My massage wasn’t painful, does that mean it doesn’t work? Does massage have to hurt to be effective?
- Wednesday, 04 May 2022
The simple answer is no – massage doesn’t need to hurt to do good. There is a common false truth about massage that we’ve all heard – the ‘no pain, no gain’ myth.
The ‘No pain, no gain’ myth.
Perhaps a previous therapist or friend once told you that deep tissue massage is ineffective without feeling sore when receiving? Well, fortunately that isn’t the truth! Now, don’t get me wrong. Your therapist will push you close to the edge at times during a remedial massage session. It is their job to apply pressure to challenge the tissue enough to coax a positive response. We call this the therapeutic edge. The layer of tissue where anymore pressure is too much and takes your breath away and any less pressure causes no change in the tissue.
Let’s explore the reasons why massage doesn’t have to be painful:
Symptoms sometimes respond positively with less pressure.
If you present for treatment on a painful symptom, you are in the reactive or ‘relief’ phase of care. The soreness needs to be relieved before it is appropriate to apply deep focused pressure. In such circumstances the symptom needs to reduce in pain before it will stay relaxed whilst being treated. It can sometimes take 2-3 relief focused treatments to get the pain to disappear before the treatment becomes correction focused. Leaving pain aside, some bodies also respond brilliantly to lighter touch and don’t necessarily need the same muscle challenge unless the person really wants it.
Some chronically tense muscles don’t feel sensation or pain.
It is amazing but we often experience people who feel almost nothing when we’re elbow deep in their muscles. Now to be fair, it’s often on their first visit and their muscles are usually crunchy and completely chronically knotted together. The irony is that they can often feel more sensation and pain in subsequent treatments. This happens because their muscles respond to treatment and neural pathways re-establish to again communicate signals or sensations to the brain. After a few sessions and normal function is restored, we are often able to re-apply deeper pressure without the negative consequences of pain.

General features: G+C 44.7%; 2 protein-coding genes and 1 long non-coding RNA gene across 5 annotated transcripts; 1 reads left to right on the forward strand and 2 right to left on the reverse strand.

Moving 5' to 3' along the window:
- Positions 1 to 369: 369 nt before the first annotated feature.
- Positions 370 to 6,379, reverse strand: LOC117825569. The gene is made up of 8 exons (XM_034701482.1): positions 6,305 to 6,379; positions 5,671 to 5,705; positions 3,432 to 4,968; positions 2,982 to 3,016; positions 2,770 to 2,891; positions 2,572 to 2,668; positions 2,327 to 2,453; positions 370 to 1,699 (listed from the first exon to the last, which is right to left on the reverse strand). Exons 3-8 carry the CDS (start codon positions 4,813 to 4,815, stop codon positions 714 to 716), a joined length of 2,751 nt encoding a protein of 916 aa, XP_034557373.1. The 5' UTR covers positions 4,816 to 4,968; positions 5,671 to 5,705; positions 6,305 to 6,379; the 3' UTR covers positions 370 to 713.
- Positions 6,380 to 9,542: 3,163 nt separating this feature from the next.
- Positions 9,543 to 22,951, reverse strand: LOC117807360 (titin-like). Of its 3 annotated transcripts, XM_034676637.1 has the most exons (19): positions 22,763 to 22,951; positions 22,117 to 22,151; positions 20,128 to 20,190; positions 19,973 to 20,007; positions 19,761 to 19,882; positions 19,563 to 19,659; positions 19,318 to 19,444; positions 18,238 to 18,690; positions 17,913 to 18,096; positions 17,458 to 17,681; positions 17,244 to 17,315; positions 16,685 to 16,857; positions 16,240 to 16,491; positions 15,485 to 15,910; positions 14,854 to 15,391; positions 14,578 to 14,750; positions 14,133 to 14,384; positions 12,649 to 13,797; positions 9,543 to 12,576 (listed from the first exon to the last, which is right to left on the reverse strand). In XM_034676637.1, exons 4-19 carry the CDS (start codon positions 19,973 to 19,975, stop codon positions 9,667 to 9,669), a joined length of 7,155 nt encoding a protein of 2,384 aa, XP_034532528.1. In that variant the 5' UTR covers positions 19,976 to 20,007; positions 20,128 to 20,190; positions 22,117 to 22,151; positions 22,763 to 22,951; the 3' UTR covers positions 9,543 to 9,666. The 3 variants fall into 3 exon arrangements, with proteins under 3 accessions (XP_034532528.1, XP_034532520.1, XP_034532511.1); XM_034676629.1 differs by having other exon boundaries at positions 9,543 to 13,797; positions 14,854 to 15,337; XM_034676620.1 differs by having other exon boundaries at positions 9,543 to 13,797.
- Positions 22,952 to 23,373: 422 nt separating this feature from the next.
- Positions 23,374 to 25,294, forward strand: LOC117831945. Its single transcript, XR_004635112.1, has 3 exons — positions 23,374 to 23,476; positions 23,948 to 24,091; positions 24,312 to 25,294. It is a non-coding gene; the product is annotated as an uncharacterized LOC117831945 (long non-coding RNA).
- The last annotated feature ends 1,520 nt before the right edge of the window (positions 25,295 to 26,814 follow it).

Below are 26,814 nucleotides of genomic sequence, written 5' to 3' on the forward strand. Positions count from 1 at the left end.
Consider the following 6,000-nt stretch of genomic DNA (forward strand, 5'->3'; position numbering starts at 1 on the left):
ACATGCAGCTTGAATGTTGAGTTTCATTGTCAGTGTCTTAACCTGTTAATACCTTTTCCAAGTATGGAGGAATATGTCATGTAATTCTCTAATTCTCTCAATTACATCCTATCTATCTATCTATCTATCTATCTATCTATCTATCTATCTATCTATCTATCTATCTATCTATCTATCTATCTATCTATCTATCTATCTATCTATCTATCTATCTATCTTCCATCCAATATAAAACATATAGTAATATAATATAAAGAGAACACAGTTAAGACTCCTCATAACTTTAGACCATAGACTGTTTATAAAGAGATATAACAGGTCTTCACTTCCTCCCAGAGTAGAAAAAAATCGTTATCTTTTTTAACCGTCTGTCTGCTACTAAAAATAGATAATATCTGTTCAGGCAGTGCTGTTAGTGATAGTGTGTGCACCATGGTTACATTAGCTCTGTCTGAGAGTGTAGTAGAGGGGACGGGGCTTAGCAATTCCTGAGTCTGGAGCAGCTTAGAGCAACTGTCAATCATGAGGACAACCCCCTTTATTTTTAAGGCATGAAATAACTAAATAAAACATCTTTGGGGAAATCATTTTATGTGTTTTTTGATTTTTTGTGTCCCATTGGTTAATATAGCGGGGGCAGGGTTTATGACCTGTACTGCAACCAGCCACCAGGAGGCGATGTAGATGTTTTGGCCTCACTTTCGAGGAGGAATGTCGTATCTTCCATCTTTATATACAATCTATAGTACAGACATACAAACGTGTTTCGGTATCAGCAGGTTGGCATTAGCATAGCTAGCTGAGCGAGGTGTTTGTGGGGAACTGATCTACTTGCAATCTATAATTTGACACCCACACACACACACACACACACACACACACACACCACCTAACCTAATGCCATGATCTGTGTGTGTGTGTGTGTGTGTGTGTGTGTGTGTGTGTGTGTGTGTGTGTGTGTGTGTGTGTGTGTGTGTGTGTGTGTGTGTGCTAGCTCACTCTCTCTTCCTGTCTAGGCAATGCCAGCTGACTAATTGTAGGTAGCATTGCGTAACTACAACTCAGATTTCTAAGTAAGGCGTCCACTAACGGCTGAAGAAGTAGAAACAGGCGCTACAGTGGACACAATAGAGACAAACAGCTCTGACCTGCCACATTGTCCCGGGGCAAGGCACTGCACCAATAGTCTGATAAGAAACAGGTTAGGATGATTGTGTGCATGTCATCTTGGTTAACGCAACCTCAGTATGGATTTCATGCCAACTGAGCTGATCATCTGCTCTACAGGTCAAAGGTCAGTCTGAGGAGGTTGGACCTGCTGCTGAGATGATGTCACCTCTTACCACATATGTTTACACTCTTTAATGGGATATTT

As you have read, just because your massage wasn’t painful, it does not mean that it hasn’t worked. However, if you know that your massage pressure was too light and didn’t create the tissue change you needed it will be essential to let your therapist know on your next visit. There is a fine line for therapists to thread, especially on a new body as they get to grips with learning it’s responsiveness.
That is why your therapist may have erred on the side of caution and may have got the pressure wrong for you. Your therapist would be more than happy and capable of choosing a deeper layer of tissue on your next visit.
Thank you for your trust in using our service.
Agata and team.
Has this article answered your question? Yes/ No
Would you like to arrange a consultation with a clinic director? Yes/No